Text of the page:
This study has a number of strengths such as the use of FGDs to enhance a comprehensive profile of lactotogues used in the study areas. The use of two regions, chosen to represent the northern and southern parts of Ghana has enabled documentation of the different lactogogue use and practices. However, the study has some limitations worth noting. The exclusion of non-breastfeeding women likely introduced some bias in the lactogogue practices as experiences of current lactating women and non-lactating women may be different. However, inclusion of current lactating women possibly improved recall of lactogogue practices and beliefs. It is also possible that women who are more interested in using some foods and herbs as lactogogues during breastfeeding may recall their practices differently. In spite of these limitations, this study has provided ample light on the practices and beliefs of efficacy of special foods and local herbs used in promoting lactation in Ghana.


Special foods and selected herbs are widely used to enhance breastmilk production in Ghana and constitute an important part of the diet of lactating mothers. These results could contribute to understanding breastfeeding behaviours and stimulate further research into evaluating the safety and scientific efficacy of these products in Ghana.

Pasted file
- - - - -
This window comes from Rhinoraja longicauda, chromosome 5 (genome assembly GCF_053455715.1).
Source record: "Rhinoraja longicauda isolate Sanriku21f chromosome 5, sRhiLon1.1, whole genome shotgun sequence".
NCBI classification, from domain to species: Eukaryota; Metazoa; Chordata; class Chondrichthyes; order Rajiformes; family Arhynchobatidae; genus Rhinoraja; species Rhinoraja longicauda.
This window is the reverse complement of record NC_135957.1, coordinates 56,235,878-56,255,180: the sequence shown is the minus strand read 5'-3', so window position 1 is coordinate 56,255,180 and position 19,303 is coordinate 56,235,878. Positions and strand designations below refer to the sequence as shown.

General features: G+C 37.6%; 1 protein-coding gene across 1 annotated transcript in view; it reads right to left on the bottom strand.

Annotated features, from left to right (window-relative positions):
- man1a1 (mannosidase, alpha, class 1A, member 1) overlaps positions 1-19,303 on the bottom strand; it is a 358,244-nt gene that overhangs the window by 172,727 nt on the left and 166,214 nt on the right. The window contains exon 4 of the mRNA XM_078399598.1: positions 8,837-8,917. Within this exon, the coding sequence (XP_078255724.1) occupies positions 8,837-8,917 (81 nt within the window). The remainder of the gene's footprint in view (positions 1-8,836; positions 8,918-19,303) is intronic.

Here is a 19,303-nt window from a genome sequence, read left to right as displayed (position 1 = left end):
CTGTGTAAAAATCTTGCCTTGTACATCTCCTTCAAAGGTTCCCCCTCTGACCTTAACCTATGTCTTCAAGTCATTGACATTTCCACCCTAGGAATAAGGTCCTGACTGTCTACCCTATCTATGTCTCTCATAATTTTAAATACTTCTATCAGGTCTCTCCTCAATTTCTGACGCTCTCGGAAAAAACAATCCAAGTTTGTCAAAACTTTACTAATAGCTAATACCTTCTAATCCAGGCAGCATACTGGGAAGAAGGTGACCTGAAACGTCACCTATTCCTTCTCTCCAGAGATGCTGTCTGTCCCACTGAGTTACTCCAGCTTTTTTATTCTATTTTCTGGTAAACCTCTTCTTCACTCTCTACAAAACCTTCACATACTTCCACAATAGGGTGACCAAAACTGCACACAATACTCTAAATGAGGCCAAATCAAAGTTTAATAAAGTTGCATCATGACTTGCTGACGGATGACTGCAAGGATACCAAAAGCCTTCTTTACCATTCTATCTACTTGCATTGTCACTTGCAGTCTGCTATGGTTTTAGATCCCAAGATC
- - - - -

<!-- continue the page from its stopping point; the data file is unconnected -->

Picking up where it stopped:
Availability of data and materials

The data supporting the conclusions of this article are included within the manuscript. The dataset could be obtained from the corresponding author upon reasonable request.


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The authors acknowledge the support of the districts of the study and the women for their participation. We also thank Ms. Joana Nyarko Prempeh for her assistance on the project.


We did not receive funding for this study.

Author information




ZA, AM, ALAR and ARA conceptualized and designed the study. AM and ALAR collected data. ZA, MB, AM and ALAR analyzed and interpreted the data. ZA, MB and AM drafted the initial manuscript. ZA and ARA reviewed it critically for intellectual content. ZA, MB and ARA have primary responsibility for the final content. All authors read and approved the final manuscript for submission.

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Correspondence to Zakari Ali.

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Permissions to conduct the study in the selected districts were acquired from the Joint Ethical Review Committee of the School of Medicine and Health Sciences and School of Allied HealthSciences, University for Development Studies (UDSIRB/CMN/1569/17) and the various health directorates of the two regions. Informed consent was sought at the household level before the questioning began. The participants were guaranteed privacy and confidentiality during data collection. Finally, there was assurance of withdrawal of the participant at any time.

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Ali, Z., Bukari, M., Mwinisonaam, A. et al. Special foods and local herbs used to enhance breastmilk production in Ghana: rate of use and beliefs of efficacy. Int Breastfeed J 15, 96 (2020).

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  • Breastfeeding
  • Breastmilk
  • Lactogogues
  • Galactogogue
  • Lactation
  • Ghana